There is something about the lure of Lake Erie.
One day last week, I wasn’t feeling particularly good when I woke up. I really thought about crawling back into my motel bed and blowing off my spot in the Governor’s Fish Ohio outing that was getting together a couple of blocks away.
But I didn’t. I slapped on some jeans and a fishing shirt and headed out. There are few things in life I enjoy more than fishing on Lake Erie.
Another thing that convinced me to go was the weather. A storm had pass through two days before and the water was still rough the next day, the day before we were to go out fishing. But on this day, the blue sky was cloudless and only a gentle breeze created the desired “walleye chop.”
I was assigned to Capt. Pat Winke’s boat, the Limit Out (winkeguideservice.com). In all, there were 18 boats donated for the occasion by the captains of the Lake Erie Charter Boat Association. At 5-6 anglers per boat, that meant there were about 100 people taking part in the 35th annual Governor’s Fish Ohio Day.
There were five on our boat, including Rich Carter, executive administrator of fisheries management for the Division of Wildlife. I figured our boat would catch a bunch of walleyes, because those are all Rich’s fish out there and he knows them all by name.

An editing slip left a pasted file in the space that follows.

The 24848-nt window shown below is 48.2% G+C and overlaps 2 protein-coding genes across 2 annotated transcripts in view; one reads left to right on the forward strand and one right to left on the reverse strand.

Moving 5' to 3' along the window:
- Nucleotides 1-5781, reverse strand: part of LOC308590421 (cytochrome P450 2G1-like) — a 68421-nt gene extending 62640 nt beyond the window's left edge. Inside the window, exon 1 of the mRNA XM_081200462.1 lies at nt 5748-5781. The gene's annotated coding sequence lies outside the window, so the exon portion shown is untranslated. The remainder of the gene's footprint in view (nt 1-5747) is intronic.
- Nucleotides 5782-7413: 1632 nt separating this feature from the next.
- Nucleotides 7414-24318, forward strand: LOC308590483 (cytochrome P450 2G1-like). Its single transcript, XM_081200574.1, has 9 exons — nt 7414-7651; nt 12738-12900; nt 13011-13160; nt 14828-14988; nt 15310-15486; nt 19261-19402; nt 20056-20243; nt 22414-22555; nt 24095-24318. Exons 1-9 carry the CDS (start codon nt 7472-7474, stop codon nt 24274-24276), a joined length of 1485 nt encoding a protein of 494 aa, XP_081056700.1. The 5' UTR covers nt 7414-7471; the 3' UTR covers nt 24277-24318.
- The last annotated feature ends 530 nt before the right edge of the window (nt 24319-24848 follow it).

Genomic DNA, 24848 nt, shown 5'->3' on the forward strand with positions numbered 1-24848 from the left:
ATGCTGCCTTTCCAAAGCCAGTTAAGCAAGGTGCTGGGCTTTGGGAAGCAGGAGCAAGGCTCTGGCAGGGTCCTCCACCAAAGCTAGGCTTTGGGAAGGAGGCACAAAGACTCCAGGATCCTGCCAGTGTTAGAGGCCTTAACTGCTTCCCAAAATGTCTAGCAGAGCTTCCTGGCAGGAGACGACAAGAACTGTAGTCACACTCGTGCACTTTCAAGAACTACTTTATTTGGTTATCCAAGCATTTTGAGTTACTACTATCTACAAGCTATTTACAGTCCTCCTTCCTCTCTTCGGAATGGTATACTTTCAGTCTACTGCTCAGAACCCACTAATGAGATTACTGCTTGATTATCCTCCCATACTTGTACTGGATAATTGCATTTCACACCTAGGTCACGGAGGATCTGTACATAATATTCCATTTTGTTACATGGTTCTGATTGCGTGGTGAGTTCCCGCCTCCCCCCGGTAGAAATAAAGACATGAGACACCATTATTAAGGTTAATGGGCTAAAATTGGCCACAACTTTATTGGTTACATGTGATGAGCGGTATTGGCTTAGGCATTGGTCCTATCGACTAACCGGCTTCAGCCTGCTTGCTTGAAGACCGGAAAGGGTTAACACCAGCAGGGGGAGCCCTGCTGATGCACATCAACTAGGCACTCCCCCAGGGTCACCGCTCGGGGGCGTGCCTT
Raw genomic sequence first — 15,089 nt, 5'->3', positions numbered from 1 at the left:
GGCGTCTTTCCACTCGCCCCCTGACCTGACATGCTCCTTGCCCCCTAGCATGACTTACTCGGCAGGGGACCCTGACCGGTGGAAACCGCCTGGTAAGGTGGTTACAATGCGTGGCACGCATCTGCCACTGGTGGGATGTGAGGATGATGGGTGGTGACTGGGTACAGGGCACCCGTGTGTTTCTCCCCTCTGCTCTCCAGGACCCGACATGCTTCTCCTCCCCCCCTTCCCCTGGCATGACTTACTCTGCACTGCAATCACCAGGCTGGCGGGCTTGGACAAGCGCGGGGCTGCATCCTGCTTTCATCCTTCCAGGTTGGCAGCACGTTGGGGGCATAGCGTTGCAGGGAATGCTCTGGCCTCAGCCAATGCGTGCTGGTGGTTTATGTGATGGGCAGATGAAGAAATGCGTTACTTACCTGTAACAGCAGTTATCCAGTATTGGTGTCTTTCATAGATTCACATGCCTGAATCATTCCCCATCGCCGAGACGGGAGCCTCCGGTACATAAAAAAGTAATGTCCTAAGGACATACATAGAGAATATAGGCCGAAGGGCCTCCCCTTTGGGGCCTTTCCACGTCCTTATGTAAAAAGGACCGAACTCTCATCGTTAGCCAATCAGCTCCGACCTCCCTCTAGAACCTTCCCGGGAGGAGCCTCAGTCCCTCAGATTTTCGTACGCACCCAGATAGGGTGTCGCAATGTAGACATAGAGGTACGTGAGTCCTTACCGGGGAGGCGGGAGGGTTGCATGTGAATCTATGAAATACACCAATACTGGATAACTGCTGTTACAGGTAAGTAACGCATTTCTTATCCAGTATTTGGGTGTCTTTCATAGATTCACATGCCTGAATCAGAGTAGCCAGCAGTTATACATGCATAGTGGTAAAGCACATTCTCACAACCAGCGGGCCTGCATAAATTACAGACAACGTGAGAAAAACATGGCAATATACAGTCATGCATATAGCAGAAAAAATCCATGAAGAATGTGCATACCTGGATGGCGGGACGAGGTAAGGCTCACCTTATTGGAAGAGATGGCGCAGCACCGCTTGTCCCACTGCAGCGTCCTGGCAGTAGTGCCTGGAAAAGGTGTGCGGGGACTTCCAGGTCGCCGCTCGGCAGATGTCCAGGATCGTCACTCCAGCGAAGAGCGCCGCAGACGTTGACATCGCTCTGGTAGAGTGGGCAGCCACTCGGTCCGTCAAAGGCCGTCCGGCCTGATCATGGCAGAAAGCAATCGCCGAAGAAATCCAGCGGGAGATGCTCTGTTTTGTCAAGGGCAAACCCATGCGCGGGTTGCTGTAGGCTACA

Here’s what happened: Rich caught some walleyes, but I didn’t. He even caught a huge fish, a walleye that measured just shy of the 28-inch mark required for a Fish Ohio pin. Ah, well, he’s probably got a drawer full of them anyway.
While, alas, I didn’t pull in any walleyes, I did catch a few white bass and a couple of sheephead – Winke calls them “goats.” So I wasn’t skunked … but almost.
It was a beautiful day to be on Lake Erie … the sky, the water, the temperature … all perfect. (That’s what people say when they don’t catch any walleyes.)
Gone, but not forgotten
The plaque has been found. A couple of weeks ago I mentioned a small plaque that sat at the base of the flagpole in front of the almost-demolished former Amateur Trapshooting Association headquarters building on National Road in Vandalia. I pointed out it – and the building – were part of local history and even if the building was torn down, the plaque should be preserved.
It was. The ATA took the plaque, pole and brick gateway and put them in a nice arrangement at their new headquarters in Sparta, Ill. What is so interesting about the plaque is it lists the names of the men who built the building in 1923 that would house the ATA for some 82 years. The names include Governor James M. Cox, automotive pioneer Charles Kettering and industrialist F. B. Patterson.
I drove by the old ATA grounds along National Road one day last week. The historic old building had been gutted and was ready for the wrecking ball. One would never know the greatest trapshooting tournament in the world – and the Dayton area’s only annual world championship in any sport – was held there for 81 years.